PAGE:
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Can’t Get Through to Your Health Insurer? Vent on Twitter
Posted on Jan 29, 2014
By Charles Ornstein, ProPublica
Fed-up consumers, armed with questions and concerns about their new health insurance under the Affordable Care Act, are flocking to social media websites to seek answers and vent their frustrations.
For some, it’s because they can’t get through on the phone. For others, it’s a way of getting attention right away before trying phones or email.
This digital equivalent of line-jumping appears to be working.
Square, Site wide
A week ago, New Jersey writer Jen A. Miller sent a tweet asking:
A representative of Horizon Blue Cross Blue Shield replied the following day and asked for more information.
“After an email exchange, HorizonBCBSNJ called and figured out that a 2018glitch’ delayed the mailing of the February bills,” Miller told me in an email. “I ended up paying over the phone.”
Miller said she turned to Twitter first because the last time she had an issue with Horizon 2014 with her website login 2014 “it took 40 minutes and two calls (including the part where the first person I talked to gave me the wrong number to call).”
“So when I had this issue, I tried Twitter first.”
Thomas Vincz, a spokesman for Horizon, wrote that the insurer has been deluged with new enrollees. More than half of its enrollment from HealthCare.gov, which is handling sign-ups for New Jersey, came between Dec. 15 and Dec. 24. “This crunch required intensive work in subsequent days and weeks to address many back end issues with enrollment verification and payment processing,” he wrote.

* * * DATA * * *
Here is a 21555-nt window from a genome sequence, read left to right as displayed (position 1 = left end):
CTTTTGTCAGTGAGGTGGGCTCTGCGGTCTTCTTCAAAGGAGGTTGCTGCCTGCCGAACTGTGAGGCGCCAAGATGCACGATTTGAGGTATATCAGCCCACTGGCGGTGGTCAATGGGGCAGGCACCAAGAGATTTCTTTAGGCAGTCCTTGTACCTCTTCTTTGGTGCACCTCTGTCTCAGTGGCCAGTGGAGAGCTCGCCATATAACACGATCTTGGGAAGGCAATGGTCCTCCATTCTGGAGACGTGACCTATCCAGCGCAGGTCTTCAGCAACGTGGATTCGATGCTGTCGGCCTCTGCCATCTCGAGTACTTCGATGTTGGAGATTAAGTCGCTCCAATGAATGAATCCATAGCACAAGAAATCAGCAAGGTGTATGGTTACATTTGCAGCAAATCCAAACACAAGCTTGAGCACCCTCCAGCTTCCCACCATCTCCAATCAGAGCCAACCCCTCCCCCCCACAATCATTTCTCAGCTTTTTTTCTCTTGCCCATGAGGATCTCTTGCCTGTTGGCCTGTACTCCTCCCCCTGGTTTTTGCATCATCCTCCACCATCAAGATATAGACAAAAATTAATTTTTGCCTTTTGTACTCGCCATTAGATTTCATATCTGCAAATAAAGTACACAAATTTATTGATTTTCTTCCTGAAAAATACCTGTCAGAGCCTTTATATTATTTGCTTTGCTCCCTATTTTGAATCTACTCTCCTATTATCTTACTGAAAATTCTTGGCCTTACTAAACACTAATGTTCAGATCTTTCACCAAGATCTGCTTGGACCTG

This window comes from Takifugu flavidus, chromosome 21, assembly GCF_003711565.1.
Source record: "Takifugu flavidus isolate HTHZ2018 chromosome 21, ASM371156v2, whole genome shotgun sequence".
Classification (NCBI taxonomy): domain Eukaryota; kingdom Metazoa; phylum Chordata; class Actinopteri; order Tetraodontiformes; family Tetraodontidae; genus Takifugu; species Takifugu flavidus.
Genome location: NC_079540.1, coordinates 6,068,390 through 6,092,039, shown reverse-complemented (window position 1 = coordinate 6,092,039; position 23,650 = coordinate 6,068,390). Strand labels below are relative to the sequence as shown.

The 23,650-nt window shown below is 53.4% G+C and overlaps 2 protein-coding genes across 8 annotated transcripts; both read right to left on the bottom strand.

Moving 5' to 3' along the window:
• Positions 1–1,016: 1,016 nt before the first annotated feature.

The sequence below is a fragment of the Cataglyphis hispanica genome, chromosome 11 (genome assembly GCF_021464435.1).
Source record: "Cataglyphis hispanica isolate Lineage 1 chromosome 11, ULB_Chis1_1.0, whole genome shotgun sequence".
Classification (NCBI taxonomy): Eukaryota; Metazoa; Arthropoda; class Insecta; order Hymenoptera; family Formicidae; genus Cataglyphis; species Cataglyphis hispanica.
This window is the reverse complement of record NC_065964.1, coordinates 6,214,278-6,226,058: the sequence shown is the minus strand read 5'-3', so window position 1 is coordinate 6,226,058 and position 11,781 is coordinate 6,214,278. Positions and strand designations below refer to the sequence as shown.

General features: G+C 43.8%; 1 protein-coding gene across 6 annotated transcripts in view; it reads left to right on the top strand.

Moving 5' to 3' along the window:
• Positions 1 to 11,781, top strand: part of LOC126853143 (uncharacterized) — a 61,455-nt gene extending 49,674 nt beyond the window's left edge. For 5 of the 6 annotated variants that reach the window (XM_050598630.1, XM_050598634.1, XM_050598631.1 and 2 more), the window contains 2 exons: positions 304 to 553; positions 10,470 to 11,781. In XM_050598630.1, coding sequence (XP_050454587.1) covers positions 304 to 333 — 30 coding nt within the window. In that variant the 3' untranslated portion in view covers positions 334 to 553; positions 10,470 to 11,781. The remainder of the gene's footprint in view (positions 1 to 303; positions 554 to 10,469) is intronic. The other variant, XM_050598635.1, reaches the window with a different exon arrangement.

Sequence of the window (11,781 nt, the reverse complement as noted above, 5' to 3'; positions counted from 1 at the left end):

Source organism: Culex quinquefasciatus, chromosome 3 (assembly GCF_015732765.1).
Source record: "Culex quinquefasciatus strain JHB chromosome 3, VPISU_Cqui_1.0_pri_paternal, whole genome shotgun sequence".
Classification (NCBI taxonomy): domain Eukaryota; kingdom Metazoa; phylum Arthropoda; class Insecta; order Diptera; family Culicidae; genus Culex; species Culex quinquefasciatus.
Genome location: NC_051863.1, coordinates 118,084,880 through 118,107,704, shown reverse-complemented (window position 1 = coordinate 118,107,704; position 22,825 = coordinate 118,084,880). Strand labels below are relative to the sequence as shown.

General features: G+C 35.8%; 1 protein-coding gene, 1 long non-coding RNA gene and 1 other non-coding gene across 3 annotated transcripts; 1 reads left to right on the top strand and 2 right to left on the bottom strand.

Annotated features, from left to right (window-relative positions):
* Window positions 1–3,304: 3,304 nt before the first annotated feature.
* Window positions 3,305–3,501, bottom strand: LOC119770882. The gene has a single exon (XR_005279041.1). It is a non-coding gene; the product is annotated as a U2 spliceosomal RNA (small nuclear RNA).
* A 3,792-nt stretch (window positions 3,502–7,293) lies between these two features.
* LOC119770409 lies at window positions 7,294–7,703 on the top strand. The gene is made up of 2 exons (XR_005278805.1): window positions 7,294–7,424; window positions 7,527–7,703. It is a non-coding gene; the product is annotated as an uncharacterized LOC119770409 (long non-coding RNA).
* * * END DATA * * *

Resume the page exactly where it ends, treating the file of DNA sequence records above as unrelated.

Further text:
Horizon extended its hours, tripled its customer service staff and delayed payment deadlines, and things are returning to normal, Vincz said. “But we’re maintaining higher levels of customer service staffing to better assist our members during this busy time.”
Companies across the country are feeling the heat. This from Michigan:
And this from Illinois:
Among companies receiving the most scorn is Anthem Blue Cross. Earlier this week, we reported how the company had canceled the policies of some consumers in California, then switched them into new plans and deducted the premiums automatically from their bank accounts. Needless to say, consumers who chose other insurance options were none too pleased.
The man who responds to those messages, spokesman Darrel Ng (@AnthemPR_CA), told me in an email that the insurer’s customers are interacting with companies in ways beyond the traditional phone call. “In response to this new demand, we created our customer service twitter account @AskAnthem several years ago to assist members. As consumers themselves started proactively contacting our other twitter accounts, we started directing these inquiries to customer service for assistance.”
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